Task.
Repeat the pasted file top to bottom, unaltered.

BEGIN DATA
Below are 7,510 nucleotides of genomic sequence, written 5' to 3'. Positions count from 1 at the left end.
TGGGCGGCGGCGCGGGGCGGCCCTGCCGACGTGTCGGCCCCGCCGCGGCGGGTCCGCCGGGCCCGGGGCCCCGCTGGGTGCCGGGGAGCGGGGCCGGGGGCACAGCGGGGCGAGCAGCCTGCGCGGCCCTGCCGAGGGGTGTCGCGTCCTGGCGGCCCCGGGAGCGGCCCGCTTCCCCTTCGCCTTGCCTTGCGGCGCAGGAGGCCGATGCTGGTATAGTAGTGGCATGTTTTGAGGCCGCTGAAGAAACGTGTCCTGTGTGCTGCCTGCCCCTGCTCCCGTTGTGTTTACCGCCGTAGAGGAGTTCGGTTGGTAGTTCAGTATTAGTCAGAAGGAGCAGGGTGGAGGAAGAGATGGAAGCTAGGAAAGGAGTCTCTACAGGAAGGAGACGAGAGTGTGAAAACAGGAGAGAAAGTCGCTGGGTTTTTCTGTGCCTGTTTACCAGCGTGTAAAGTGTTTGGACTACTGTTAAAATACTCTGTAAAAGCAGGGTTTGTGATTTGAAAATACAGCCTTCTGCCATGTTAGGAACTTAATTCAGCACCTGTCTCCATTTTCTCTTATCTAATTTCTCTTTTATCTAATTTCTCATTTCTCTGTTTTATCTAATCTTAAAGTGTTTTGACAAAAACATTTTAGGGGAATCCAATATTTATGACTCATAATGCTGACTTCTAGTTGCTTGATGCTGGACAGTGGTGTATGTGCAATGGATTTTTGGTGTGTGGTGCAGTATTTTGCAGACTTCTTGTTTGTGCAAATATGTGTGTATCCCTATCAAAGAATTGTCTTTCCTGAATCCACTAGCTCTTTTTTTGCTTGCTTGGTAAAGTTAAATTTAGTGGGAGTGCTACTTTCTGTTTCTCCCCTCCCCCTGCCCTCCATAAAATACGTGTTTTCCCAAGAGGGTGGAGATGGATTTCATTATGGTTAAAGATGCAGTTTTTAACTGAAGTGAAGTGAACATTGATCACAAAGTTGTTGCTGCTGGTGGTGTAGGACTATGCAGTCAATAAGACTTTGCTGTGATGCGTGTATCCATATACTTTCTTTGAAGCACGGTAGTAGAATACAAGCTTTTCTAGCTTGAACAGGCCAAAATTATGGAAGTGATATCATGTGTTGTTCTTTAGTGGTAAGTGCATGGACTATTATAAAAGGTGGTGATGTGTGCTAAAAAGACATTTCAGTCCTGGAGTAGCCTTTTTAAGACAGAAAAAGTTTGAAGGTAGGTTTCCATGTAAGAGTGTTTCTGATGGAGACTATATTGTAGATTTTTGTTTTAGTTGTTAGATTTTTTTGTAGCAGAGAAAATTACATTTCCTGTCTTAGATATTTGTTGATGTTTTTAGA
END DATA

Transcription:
Below are 7,510 nucleotides of genomic sequence, written 5' to 3'. Positions count from 1 at the left end.
TGGGCGGCGGCGCGGGGCGGCCCTGCCGACGTGTCGGCCCCGCCGCGGCGGGTCCGCCGGGCCCGGGGCCCCGCTGGGTGCCGGGGAGCGGGGCCGGGGGCACAGCGGGGCGAGCAGCCTGCGCGGCCCTGCCGAGGGGTGTCGCGTCCTGGCGGCCCCGGGAGCGGCCCGCTTCCCCTTCGCCTTGCCTTGCGGCGCAGGAGGCCGATGCTGGTATAGTAGTGGCATGTTTTGAGGCCGCTGAAGAAACGTGTCCTGTGTGCTGCCTGCCCCTGCTCCCGTTGTGTTTACCGCCGTAGAGGAGTTCGGTTGGTAGTTCAGTATTAGTCAGAAGGAGCAGGGTGGAGGAAGAGATGGAAGCTAGGAAAGGAGTCTCTACAGGAAGGAGACGAGAGTGTGAAAACAGGAGAGAAAGTCGCTGGGTTTTTCTGTGCCTGTTTACCAGCGTGTAAAGTGTTTGGACTACTGTTAAAATACTCTGTAAAAGCAGGGTTTGTGATTTGAAAATACAGCCTTCTGCCATGTTAGGAACTTAATTCAGCACCTGTCTCCATTTTCTCTTATCTAATTTCTCTTTTATCTAATTTCTCATTTCTCTGTTTTATCTAATCTTAAAGTGTTTTGACAAAAACATTTTAGGGGAATCCAATATTTATGACTCATAATGCTGACTTCTAGTTGCTTGATGCTGGACAGTGGTGTATGTGCAATGGATTTTTGGTGTGTGGTGCAGTATTTTGCAGACTTCTTGTTTGTGCAAATATGTGTGTATCCCTATCAAAGAATTGTCTTTCCTGAATCCACTAGCTCTTTTTTTGCTTGCTTGGTAAAGTTAAATTTAGTGGGAGTGCTACTTTCTGTTTCTCCCCTCCCCCTGCCCTCCATAAAATACGTGTTTTCCCAAGAGGGTGGAGATGGATTTCATTATGGTTAAAGATGCAGTTTTTAACTGAAGTGAAGTGAACATTGATCACAAAGTTGTTGCTGCTGGTGGTGTAGGACTATGCAGTCAATAAGACTTTGCTGTGATGCGTGTATCCATATACTTTCTTTGAAGCACGGTAGTAGAATACAAGCTTTTCTAGCTTGAACAGGCCAAAATTATGGAAGTGATATCATGTGTTGTTCTTTAGTGGTAAGTGCATGGACTATTATAAAAGGTGGTGATGTGTGCTAAAAAGACATTTCAGTCCTGGAGTAGCCTTTTTAAGACAGAAAAAGTTTGAAGGTAGGTTTCCATGTAAGAGTGTTTCTGATGGAGACTATATTGTAGATTTTTGTTTTAGTTGTTAGATTTTTTTGTAGCAGAGAAAATTACATTTCCTGTCTTAGATATTTGTTGATGTTTTTAGA